...a 4 player co-operative game, that was my first D&Desque experience in an amusement arcade. (Anyone remember: Red Elf is about to die…?) The fact you could play with 4 of your friends simultaneously was a stroke of genius, and added to that warm, communal, roleplay feeling that you only usually got sat round a table with a character sheet in front of you, d20 cocked and ready in your sweaty palm, safe in the company of other nerds.
I soon found myself with a computer in the house. What good parent would not want to keep their young child abreast of the latest innovations in this new technological dawn? And what a fine standard bearer Sir Clive was…
What followed was my puppy-love affair with the Spectrum 48k and its multifarious games…It was here I discovered text adventures. Poor, soulless recreations of the roleplay genre, but still a substitute for a die hard fan who didn’t have any friends with big enough tables. Scott Adams- curse his oily hide, and the oily hides of everyone of his descendants, was responsible for stealing a large part of my young life with titles such as: Questprobe Hulk...
and of course, Questprobe Human Torch & Thing....
I still vividly remember Dom's voice saying: ‘Buy Scott Adams hint books!’ In his best Liberace impersonation. It was all satirical back then you see.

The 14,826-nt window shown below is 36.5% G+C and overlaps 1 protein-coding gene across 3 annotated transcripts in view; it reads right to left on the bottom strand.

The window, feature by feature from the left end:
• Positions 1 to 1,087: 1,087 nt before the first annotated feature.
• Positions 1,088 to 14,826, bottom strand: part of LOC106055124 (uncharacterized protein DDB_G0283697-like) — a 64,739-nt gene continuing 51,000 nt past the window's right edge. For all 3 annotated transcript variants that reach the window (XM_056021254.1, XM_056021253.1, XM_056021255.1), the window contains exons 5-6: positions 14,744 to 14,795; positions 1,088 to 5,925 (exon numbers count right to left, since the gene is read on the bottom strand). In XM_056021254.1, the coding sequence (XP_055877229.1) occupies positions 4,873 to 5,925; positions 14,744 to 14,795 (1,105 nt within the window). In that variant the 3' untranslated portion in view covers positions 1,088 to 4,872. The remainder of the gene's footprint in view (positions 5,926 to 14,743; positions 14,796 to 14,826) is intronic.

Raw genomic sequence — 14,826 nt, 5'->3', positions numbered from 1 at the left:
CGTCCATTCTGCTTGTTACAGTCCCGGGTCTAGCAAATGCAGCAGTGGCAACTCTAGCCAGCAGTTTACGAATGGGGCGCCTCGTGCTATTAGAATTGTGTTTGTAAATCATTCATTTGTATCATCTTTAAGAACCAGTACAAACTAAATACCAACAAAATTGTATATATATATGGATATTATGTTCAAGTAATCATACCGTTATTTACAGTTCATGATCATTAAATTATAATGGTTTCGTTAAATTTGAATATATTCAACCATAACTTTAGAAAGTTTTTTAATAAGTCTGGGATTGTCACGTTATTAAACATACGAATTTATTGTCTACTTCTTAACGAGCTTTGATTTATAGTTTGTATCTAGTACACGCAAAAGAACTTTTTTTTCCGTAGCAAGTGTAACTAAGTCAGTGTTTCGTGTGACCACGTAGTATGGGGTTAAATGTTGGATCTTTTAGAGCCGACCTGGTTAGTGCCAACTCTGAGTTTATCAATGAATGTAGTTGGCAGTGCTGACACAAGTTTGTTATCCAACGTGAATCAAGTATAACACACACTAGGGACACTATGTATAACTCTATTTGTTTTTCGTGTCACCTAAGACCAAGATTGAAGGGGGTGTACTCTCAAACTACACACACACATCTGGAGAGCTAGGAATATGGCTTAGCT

Text adventures were usually crafted by uninspired nerds with no story telling skill whatsoever and a modicum of computer savvy. Most of them had utterly ridiculous puzzles, unsolvable to all but the clinically insane, a frustratingly limited vocabulary, and were totally devoid of logic or wit. Scott Adams Questprobe Adventures were no exception… but they were superhero titles…. And I loved superheroes, so I wasted my life on them. CURSE YOU ADAMSSSSSSSSS! Here is a picture of the nerdy-youth-stealing-bastard...
Adams (left) and a half clit half turd alien
Things got better... Games got better. Loading times got shorter. Graphics got better. Playing a computer game actually started to become enjoyable, rather than hair tearingly infuriating.
X-Men in the arcades…WOW!
It was a pretty fantastic, side-scrolling, beat ‘em up, remembered fondly by all who played it, and choc-full of marvel-tastic characters and locales.
Oh! The pounds I wasted in the amusement arcades as a kid!
One of the best but lesser known superhero titles was Marvel vs. Capcom...
It was Street Fighter format and it did include many Street Fighter Characters but had a veritable plethora of Mighty Marvel creations including relatively obscure characters such as Cable and War Machine. It also had big bad Baddies like Doc Doom, Thanos and even Omega Red. The colourful cartoonesque graphics seemed to capture the movement and energy of the Marvel characters fantastically....